Crude Oil Continues Dominance
Crude oil products will continue to dominate global energy demand for transportation through 2040 despite surprisingly strong growth in electric vehicle sales, BP PLC said in its 2018 Energy Outlook. Oil and gas will still play a major role under each of the forecast’s scenarios, BP Chief Economist Spencer Dale said earlier this year at the Center for Strategic & International Studies in Washington, D.C.
“Strong growth in tight oil and natural gas production will make the US the world’s leading oil and gas producer by 2040. But it also will remain the leading oil and gas consumer,” Dale said. “We expect total global energy demand to grow by about a third between now and 2040.’’ The report emphasizes an “evolving transitions’’ (ET) scenario, which suggests what might happen if there are not any substantive disruptions of current trends, he said.
Under the ET scenario, crude accounts for 85 percent of total transport fuel demand in 2040, down from 94 percent currently. Natural gas, electricity and other fuels are each projected to account for 5 percent of transportation fuel’s total, the report says.
Gas’s growth could be concentrated in the use of LNG in long-distance road haulage and marine transportation, according to the report.
“All of the growth in transport fuel demand comes from developing economies, with China and India accounting for over half of the increase,” the report says.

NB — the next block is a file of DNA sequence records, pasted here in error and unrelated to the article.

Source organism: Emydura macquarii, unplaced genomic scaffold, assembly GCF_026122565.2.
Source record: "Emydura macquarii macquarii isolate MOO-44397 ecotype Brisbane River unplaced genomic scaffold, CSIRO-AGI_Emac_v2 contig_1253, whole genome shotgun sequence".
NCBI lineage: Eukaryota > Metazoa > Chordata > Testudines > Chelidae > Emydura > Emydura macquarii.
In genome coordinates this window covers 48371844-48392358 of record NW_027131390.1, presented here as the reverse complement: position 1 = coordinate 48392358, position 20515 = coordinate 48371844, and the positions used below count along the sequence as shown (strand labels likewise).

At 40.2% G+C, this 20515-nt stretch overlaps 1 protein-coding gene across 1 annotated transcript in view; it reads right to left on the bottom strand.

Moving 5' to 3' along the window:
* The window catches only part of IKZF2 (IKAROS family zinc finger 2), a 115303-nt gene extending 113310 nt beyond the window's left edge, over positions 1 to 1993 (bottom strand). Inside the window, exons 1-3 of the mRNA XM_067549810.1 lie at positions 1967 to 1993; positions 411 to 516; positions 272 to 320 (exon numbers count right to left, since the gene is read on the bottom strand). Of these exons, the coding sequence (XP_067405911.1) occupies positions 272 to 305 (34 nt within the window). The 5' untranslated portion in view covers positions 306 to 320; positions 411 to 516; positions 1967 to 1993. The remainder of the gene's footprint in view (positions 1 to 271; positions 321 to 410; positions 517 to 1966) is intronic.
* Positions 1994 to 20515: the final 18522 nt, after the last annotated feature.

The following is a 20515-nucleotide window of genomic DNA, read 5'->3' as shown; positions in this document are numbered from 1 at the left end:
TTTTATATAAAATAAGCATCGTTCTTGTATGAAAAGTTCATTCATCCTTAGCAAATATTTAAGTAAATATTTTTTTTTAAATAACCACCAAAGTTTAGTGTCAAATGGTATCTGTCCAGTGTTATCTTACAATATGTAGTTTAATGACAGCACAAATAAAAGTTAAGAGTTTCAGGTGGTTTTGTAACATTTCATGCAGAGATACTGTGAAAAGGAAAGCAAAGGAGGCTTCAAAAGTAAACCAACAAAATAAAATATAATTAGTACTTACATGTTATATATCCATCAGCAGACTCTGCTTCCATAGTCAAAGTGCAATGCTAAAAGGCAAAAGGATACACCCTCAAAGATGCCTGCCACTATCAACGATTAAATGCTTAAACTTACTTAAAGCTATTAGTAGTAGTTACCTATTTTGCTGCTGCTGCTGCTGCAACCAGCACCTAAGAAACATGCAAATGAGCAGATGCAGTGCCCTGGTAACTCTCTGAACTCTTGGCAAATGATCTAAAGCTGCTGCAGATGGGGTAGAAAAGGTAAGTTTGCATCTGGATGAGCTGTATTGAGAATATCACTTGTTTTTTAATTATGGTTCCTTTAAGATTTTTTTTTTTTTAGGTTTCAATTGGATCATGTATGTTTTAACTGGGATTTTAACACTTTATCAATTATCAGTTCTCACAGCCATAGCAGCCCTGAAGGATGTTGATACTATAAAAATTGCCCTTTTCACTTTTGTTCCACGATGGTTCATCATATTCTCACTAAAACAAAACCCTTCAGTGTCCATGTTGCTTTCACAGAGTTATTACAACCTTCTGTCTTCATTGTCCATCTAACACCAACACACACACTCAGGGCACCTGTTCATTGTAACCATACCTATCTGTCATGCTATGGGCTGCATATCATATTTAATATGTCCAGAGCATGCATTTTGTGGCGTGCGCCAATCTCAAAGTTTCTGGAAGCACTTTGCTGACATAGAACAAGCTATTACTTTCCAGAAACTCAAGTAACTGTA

Non-combusted use of fuels as feed-stocks for petrochemicals, lubricants and bitumen will become an increasingly important component of overall industrial demand for oil after 2030, reflecting more limited potential efficiency gains relative to transportation, it noted.
“In the ET scenario, non-combusted use of fuels grows at almost twice the rate of other industrial uses, with its share overall industrial demand increasing to nearly 20 percent by 2040,’’ the report states. Oil will account for nearly two thirds of this growth, with gas providing much of the remainder, it said.
Think plateau, not peak
“Think plateau, not peak, when considering future oil demand,” Dale suggested. “It still will be needed, but demand won’t grow as quickly. That means the world will have to continue investing in development and production.”
U.S. producers and members of the Organization of Petroleum Exporting Countries will satisfy most of the additional demand, assisted by Russia and Brazil, according to the outlook.
“The world will need continuing investments in oil, but it will be increasingly competitive,’’ Dale said. “Consequently, the emphasis will be on investing in lower-cost basins, although higher-cost areas will continue to work if there’s already significant infrastructure available.”
The BP forecast’s renewable energy sources do not include nuclear or hydropower, he said. Consequently, wind, solar and other alternatives are expected to meet practically all the demand from electric vehicles, Dale said.
“BP, like nearly everyone else, has been surprised by how fast renewable energy has grown in the last 10 years,” he said. “Part of this has come from government support, but much has come from consumers. Under the ET scenario, we assume that will encourage governments to begin phasing out their renewable energy support programs starting in the 2030s.”